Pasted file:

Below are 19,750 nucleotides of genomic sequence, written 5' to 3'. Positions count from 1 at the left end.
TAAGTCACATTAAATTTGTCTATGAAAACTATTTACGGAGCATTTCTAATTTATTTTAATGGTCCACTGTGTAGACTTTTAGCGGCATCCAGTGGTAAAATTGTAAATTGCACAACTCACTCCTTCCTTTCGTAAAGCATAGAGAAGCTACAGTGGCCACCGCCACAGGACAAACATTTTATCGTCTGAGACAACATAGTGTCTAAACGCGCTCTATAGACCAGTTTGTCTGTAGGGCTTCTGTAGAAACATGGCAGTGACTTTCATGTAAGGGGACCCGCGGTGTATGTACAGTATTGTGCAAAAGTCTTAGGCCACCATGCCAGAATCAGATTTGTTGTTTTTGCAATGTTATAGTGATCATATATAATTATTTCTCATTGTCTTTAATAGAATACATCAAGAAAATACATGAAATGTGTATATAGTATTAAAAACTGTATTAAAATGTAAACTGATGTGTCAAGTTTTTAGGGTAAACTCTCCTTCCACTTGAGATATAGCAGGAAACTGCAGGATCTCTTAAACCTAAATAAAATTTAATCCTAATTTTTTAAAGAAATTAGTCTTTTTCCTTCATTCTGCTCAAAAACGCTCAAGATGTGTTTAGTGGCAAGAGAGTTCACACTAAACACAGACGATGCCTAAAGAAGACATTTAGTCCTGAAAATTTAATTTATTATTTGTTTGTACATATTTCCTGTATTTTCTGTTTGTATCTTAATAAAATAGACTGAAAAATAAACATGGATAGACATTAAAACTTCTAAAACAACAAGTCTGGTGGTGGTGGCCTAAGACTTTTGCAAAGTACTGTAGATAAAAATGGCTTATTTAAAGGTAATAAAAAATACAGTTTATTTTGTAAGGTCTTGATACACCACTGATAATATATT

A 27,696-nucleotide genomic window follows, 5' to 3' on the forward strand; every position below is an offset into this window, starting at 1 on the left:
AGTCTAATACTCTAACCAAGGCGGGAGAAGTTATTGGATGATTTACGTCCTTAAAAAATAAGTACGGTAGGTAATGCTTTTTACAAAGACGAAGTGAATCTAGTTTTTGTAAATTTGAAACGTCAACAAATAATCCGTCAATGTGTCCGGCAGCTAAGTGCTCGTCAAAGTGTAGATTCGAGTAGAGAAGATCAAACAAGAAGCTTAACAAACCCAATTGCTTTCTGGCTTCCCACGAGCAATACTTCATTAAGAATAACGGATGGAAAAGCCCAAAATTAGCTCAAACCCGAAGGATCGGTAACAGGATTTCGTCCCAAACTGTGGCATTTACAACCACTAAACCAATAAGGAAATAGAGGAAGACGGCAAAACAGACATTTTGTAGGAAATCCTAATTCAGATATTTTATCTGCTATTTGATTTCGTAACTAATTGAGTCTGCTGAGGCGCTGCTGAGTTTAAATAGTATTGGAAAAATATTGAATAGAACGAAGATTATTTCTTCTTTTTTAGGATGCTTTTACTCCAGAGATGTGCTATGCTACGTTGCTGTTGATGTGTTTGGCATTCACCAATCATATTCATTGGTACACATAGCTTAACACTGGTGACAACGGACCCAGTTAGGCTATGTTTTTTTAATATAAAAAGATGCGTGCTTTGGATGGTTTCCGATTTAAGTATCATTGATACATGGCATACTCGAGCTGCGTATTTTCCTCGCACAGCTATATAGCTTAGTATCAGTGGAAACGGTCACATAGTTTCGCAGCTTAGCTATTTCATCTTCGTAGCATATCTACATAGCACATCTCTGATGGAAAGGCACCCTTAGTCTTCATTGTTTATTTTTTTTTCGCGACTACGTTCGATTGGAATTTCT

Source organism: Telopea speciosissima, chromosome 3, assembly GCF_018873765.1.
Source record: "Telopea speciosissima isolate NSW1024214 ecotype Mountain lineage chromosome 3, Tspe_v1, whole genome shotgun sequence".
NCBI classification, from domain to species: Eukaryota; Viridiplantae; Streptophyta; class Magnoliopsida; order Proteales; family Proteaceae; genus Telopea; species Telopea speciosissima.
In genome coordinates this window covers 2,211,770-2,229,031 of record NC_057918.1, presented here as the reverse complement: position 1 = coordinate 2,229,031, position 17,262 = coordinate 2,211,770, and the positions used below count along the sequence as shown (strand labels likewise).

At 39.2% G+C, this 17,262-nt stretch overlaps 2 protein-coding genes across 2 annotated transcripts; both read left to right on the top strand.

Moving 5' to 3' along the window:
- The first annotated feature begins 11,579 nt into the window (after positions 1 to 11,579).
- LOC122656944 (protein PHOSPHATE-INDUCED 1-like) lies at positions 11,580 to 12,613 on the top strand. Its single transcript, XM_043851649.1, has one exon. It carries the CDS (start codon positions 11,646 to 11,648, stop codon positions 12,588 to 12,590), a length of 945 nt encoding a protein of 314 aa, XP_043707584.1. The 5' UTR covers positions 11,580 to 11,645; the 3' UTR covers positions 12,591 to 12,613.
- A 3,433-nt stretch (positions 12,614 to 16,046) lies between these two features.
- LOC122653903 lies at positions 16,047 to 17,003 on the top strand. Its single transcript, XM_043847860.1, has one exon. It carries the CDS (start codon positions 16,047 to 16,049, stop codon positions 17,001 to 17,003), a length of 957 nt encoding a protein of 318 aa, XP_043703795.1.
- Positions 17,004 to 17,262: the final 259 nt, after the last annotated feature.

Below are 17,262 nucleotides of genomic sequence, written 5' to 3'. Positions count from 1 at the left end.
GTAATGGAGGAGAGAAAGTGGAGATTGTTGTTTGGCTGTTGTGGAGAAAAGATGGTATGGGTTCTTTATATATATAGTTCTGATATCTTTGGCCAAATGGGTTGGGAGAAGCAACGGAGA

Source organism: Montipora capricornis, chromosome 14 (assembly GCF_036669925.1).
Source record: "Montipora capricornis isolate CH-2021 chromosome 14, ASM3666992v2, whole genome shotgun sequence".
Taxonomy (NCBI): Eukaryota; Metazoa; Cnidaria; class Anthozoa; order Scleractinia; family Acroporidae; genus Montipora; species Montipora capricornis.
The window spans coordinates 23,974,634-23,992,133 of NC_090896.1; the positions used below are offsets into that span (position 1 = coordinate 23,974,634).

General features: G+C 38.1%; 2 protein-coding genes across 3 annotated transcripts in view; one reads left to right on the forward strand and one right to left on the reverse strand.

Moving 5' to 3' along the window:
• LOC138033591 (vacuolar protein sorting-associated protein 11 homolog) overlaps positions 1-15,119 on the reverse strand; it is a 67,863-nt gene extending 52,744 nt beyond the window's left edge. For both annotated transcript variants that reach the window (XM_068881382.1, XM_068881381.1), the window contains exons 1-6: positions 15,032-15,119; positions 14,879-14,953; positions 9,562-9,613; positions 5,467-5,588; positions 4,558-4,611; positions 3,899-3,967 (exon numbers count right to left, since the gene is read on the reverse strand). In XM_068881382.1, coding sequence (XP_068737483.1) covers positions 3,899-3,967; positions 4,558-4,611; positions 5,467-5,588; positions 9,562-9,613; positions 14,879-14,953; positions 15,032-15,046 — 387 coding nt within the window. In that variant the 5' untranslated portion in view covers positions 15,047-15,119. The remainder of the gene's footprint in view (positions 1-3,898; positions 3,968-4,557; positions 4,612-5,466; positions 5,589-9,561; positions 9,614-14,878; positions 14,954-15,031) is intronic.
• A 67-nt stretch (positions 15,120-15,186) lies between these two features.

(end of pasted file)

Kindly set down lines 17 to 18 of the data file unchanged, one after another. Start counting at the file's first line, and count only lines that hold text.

GTAATGGAGGAGAGAAAGTGGAGATTGTTGTTTGGCTGTTGTGGAGAAAAGATGGTATGGGTTCTTTATATATATAGTTCTGATATCTTTGGCCAAATGGGTTGGGAGAAGCAACGGAGA

Source organism: Montipora capricornis, chromosome 14 (assembly GCF_036669925.1).